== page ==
MELBOURNE, Fla. - The City of Melbourne has issued a warning before Thanksgiving celebrations begin: Do not pour fats, oils, and grease down your sink.
"Blocked drains can ruin your holiday festivities," the city wrote. "While it may seem practical and harmless to get rid of fats, oils and grease (FOG) by rinsing it off your dishes or pouring it down the kitchen sink, doing so can lead to huge problems and expensive repairs down the road."
Oils and grease rinsed down the drain can congeal and block your sewer, Melbourne officials reported. As liquid grease and fats cool, they solidify and build up inside the pipes, becoming a hardened mass that restricts the flow of sewage and clogs pipes.
The City of Melbourne recommends the following to keep fats, oils, and grease out of your pipes:
- Never pour cooking oil, pan drippings, bacon grease, salad dressings or sauces down the sink or toilet or into street gutters or storm drains.
- Recycle used cooking oil or properly dispose of it by pouring it into a sealable container and placing the sealed container in the trash. To recycle large amounts of oil and grease, such as what’s leftover from frying a turkey, contact a local recycler. Or mix clay cat litter, a little at a time, into the oil. When all the oil has been absorbed, pour the cat litter into a trash bag, seal the bag, then dispose of it in your regular trash.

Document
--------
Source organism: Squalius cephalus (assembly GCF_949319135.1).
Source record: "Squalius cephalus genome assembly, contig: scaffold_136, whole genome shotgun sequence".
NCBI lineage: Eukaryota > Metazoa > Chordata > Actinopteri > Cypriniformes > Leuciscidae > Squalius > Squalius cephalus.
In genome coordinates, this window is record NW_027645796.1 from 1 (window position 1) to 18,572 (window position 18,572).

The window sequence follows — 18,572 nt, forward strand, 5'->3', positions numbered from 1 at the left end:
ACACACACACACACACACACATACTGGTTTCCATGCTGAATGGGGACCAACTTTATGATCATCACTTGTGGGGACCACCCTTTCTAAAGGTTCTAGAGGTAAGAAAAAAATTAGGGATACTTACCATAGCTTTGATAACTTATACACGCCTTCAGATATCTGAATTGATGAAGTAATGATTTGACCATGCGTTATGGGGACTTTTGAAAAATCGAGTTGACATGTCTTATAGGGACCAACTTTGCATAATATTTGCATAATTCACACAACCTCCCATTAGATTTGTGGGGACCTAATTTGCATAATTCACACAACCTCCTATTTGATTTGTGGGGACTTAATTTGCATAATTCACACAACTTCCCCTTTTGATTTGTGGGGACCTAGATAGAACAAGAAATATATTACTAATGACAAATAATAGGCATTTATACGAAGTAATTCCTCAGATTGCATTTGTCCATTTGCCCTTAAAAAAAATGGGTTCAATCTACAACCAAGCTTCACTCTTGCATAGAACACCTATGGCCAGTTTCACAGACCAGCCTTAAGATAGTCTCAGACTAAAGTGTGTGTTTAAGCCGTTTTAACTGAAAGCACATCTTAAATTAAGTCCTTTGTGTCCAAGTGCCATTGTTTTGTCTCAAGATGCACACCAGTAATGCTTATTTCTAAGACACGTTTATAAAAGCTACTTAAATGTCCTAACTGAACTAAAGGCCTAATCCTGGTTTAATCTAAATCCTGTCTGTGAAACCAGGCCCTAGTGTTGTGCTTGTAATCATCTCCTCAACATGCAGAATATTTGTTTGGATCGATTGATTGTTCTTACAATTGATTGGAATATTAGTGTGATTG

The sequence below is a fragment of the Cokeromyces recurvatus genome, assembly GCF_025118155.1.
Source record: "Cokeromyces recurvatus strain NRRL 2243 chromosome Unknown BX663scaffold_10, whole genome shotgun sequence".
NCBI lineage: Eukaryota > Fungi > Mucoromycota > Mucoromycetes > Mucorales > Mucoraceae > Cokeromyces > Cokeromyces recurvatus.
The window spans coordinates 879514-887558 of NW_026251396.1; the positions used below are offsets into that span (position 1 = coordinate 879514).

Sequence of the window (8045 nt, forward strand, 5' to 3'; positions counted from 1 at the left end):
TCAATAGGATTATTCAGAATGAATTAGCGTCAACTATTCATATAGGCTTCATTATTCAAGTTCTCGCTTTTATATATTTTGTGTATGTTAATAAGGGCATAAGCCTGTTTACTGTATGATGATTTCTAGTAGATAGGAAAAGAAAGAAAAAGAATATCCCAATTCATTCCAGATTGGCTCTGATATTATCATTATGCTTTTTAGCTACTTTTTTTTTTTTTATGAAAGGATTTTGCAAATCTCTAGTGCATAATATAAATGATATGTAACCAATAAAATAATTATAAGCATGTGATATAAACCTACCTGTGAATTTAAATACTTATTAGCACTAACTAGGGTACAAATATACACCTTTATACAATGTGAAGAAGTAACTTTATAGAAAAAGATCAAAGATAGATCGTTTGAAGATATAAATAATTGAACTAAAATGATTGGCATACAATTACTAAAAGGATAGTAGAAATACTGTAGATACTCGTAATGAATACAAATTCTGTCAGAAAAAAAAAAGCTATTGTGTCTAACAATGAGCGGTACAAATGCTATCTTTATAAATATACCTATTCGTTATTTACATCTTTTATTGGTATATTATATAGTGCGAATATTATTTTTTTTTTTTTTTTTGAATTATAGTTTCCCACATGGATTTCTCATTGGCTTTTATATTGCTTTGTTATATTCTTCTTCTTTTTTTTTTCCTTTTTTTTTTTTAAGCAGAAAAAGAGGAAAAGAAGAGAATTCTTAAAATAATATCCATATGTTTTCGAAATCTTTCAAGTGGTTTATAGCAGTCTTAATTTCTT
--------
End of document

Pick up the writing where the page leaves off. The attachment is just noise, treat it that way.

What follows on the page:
- Dispose of food scraps into the trash, not the sink. Using a garbage disposal or food grinder does not remove FOG —it just makes the pieces smaller. Place a catch basket or screen over the sink drain when rinsing dishware, or when peeling or trimming food, to catch small scraps that would otherwise be washed down the drain. Throw the scraps in the trash.
- Scrape pots and pans or use paper towels to remove all oil and grease before washing them.
This story was written in Orlando, Florida.